Currently reading: Friends and foes: who won F1's 2019 team-mate battles
For F1 drivers, the term ‘team-mate’ is often loaded with irony. We consider the 10 pairings of 2019 to judge who got the better of the rival who matters

Few sports can match motor racing when it comes to statistical anomalies skewed by circumstance.

Stirling Moss was unquestionably one of the finest drivers of all time yet has as many world titles to his name as Adolfo Schwelm Cruz, who started but a single world championship grand prix (Argentina 1953, since you ask). Jim Clark is likewise an enduring talisman yet accumulated fewer than half the points attributed to professional fifth to seventh-place finisher Sergio Pérez, largely because you now score more for ambling home fifth, a lap in arrears, than Clark would have collected for winning by the same margin. And despite having graduated from Farley’s Rusks only about 10 minutes ago, Max Verstappen has already picked up more points than Alain Prost managed in a career ripe with 51 grand prix victories.

Even during the course of the same season, the validity of comparisons is sometimes masked by arcane detail: unexpected safety car interludes, fluffed pit stops, changeable weather, Ferrari’s occasional ability to convert near-certain victory into a distant fourth place… Here, we attempt to steer a course through the variables to establish who has got the better of whom (sometimes, at least) in 2019.


Sebastian Vettel vs Charles Leclerc: The first relatively inexperienced young driver to land a Ferrari race seat since Gilles Villeneuve in 1977, Leclerc proved by race two that he wasn’t just capable of matching his illustrious sidekick: he took pole by three-tenths and was cruising to a maiden grand prix victory until a fuel injection problem dropped him to third, a gift Mercedes received with open arms. It would not be Ferrari’s only charitable act of 2019. But for occasional reliability problems, his qualifying accident in Baku and his team’s capacity for myopia – failing to realise that Verstappen was the real threat in Austria, for instance – Leclerc might well have forced Mercedes to fight longer and harder for its latest titles.

His was a hugely impressive campaign, yet there were signs of vintage Vettel: the pole laps in Japan and Canada (where most right-minded people consider he was wrongly stripped of victory, picking up a time penalty for blocking Hamilton when he was patently doing his utmost not to have an accident that might have taken out both of them), the stubborn refusal to adhere to team orders while leading in Russia... Leclerc is the future, but Vettel’s old spark endures.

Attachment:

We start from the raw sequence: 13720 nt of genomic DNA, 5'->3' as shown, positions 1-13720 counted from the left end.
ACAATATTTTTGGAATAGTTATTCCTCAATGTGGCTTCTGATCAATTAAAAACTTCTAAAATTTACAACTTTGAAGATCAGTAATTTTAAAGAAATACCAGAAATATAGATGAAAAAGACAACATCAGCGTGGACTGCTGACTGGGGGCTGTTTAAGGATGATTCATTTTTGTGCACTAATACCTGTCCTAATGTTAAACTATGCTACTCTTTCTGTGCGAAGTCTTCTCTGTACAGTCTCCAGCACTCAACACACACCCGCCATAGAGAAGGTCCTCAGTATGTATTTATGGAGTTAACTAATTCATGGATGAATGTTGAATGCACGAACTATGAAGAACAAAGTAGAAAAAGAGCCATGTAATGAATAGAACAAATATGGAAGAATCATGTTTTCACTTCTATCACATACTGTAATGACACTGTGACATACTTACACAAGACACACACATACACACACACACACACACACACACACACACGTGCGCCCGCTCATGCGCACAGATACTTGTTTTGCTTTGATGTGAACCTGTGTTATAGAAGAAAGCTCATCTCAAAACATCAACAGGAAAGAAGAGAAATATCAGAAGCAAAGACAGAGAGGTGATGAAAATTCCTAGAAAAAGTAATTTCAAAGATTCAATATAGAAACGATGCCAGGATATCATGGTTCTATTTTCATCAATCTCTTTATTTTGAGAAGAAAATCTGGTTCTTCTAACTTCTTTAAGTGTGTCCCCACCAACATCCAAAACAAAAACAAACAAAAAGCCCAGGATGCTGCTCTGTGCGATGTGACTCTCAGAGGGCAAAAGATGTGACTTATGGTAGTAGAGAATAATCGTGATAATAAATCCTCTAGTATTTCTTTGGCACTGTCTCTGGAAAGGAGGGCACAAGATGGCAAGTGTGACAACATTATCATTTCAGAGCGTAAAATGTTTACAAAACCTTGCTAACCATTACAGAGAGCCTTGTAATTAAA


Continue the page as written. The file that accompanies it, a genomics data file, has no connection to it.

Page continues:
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Nico Hulkenberg vs Daniel Ricciardo: Some thought Ricciardo had taken leave of his senses when he announced in 2018 that he was leaving Red Bull for Renault – and subsequent evidence has done little to alter opinion. Having spent several seasons struggling to keep up with customer team Red Bull, Renault has lately been struggling to keep up with customer team McLaren… Ricciardo, though, has been as strong as a Renault allows him to be – and in the process might have snuffed out the grand prix career of Hülkenberg, a driver whose impeccable junior track record (he was champion in every category he contested) has never translated into a truly competitive F1 seat. With Renault keen to secure the services of highly rated Mercedes reserve Esteban Ocon next year, only one driver was ever going to be shown the door… and at the time of writing, no others appear likely to open for him.



George Russell vs Robert Kubica: Hard to believe that this team was an F1 powerhouse of the 1980s and 1990s, or third in the world championship for constructors as recently as 2015. It was clear from the off that the FW42 chassis was fairly hopeless on a good day, so Kubica’s remarkable comeback to F1 – he’d been sidelined by a life-threatening rally accident ahead of the 2011 season – was never going to be a fairy tale.

Rookie Russell had Kubica’s measure for most of the season, but then the 21-year-old Englishman looks to be an exceptional talent, a cut above the merely very good. He was GP3 and F2 champion in the two seasons prior to graduation, taking seven victories to the highly rated Lando Norris’s one in 2018. It is to Kubica’s credit that he was sometimes quite close.

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Carlos Sainz vs Lando Norris: One of the campaign’s feel-good stories. Red Bull persisted with Sainz for several seasons in junior categories, despite some patchy performances, then ditched him as he was maturing into a top-class grand prix driver at Toro Rosso. Go figure. Many of his drives for a resurgent McLaren have been exquisite (he’s particularly adept in changeable conditions) and he’s gelled with incoming team-mate Norris (2017 FIA F3 champion, F2 runner-up last year) in a way that is remarkable by F1 standards.

The two have become bosom buddies off the track and fierce rivals on it, without ever allowing the latter aspect to disrupt team harmony. It is just the tonic McLaren has needed after several seasons in the doldrums – and the confirmation that it will renew its engine partnership with Mercedes from 2021 adds further radiance to its prospects. The future might, indeed, be orange.

Toro Rosso

Toro rosso